Donald Grohman on Turretin on Amyraut as Reformed

   Posted by: CalvinandCalvinism   in Historiography


Also, it should be pointed out again that the doctrinal difference between the Saumur theologians and Turretin do not involve any of the fundamental tenets of the Reformed faith. Turretin himself mentions this fact in a letter to Jean Claude which we shall consider later in this thesis. As we have seen various times in this chapter, Turretin refers to the Salmurians as fellow Reformed pastors and theologians, and the Salmurians certainly view themselves as being within the Reformed tradition. In fact, Amyraut goes to great lengths in attempting to prove that the orthodox Reformed theologians are in agreement with him. Thus, even though this controversy was a serious and lengthy one, nevertheless it was entirely an internal dispute within the Reformed churches concerning nonfundamental matters.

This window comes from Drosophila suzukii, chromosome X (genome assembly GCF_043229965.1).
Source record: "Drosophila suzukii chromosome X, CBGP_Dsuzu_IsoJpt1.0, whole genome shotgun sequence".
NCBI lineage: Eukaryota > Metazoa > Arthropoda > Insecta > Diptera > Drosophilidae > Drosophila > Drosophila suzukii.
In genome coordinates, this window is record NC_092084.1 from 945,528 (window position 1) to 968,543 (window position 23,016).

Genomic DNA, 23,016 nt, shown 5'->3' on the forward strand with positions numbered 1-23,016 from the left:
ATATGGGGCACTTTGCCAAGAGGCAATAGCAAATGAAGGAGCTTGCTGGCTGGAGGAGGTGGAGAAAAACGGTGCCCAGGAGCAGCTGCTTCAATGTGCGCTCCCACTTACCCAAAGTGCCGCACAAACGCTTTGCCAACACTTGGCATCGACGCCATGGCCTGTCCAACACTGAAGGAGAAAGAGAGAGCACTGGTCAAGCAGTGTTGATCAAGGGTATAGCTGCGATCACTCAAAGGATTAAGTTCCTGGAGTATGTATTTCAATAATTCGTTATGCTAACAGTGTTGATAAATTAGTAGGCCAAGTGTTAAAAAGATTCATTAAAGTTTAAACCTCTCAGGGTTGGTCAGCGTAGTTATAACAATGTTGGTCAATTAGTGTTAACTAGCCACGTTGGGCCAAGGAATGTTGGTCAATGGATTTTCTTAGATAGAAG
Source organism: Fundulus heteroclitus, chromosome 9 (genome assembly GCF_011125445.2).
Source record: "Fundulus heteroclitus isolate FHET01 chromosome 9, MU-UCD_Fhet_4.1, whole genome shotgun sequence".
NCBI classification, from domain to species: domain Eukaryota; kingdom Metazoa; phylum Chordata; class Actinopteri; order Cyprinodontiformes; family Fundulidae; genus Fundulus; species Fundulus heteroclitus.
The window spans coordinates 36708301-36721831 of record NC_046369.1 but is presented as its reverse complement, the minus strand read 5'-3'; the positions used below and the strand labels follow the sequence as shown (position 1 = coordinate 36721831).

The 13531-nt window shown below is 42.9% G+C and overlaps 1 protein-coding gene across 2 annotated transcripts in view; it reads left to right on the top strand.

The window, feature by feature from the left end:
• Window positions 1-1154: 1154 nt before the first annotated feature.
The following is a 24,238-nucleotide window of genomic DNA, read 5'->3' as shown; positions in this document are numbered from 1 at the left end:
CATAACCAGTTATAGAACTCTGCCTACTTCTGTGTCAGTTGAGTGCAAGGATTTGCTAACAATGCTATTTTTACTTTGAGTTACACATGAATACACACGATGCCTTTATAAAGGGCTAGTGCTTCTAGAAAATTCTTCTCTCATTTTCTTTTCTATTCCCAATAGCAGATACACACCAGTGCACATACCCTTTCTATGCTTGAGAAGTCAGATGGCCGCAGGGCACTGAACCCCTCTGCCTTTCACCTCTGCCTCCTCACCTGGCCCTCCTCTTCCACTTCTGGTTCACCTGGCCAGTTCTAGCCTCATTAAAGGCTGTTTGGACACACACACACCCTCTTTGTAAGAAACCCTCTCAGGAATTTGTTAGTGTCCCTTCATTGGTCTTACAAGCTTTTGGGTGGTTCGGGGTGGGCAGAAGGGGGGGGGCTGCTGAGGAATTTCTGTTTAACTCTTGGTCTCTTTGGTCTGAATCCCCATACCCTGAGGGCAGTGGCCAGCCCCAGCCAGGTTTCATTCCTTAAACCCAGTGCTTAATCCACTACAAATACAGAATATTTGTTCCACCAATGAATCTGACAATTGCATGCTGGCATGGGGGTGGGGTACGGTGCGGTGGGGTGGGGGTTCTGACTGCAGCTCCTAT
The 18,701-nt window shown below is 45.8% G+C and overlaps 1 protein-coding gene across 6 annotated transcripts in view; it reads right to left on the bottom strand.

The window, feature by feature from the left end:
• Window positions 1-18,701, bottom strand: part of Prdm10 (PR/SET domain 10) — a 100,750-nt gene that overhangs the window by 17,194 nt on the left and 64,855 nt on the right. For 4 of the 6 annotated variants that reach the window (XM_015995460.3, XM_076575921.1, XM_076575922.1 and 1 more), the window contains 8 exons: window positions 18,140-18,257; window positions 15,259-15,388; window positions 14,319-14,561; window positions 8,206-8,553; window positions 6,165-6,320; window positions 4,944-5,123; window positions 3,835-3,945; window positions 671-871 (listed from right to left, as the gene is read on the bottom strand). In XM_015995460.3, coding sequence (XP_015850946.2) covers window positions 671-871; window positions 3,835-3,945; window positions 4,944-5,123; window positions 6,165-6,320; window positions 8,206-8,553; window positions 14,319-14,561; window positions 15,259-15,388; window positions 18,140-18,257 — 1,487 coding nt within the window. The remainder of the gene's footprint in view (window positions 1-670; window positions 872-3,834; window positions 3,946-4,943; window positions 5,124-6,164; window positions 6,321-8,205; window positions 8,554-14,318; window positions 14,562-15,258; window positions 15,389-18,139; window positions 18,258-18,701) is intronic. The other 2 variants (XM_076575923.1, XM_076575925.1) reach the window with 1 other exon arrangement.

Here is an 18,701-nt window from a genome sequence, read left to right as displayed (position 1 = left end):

It might seem that in a sense the doctrinal differences between the Salmurians and the orthodox theologians are only theoretical. The “universalism” of the Saumur theologians is merely hypothetical, and in the final analysis, the Salmurians accept the particularism of the Reformed doctrine of predestination: namely, that only the elect are granted faith and salvation. In fact, since hypothetical universalism was basically intended to be a new way of presenting the doctrine of predestination so as to make it seem less objectionable, it was often called a new method rather than a new doctrine. However, if one examines the arguments on both sides, it becomes apparent that there are certain real differences between the two positions.

Donald Davis Grohman, “The Genevan Reactions to the Saumur Doctrines of Hypothetical Universalism: 1635-1685″ ( Th.D. diss, Knox College in cooperation with Toronto School of Theology. 1971), 120–121.

[Note: On the same point, c.f.  Richard Muller, and Carl Truman, and the related comments by Robert Letham.]

[Credit to Tony for the find.]

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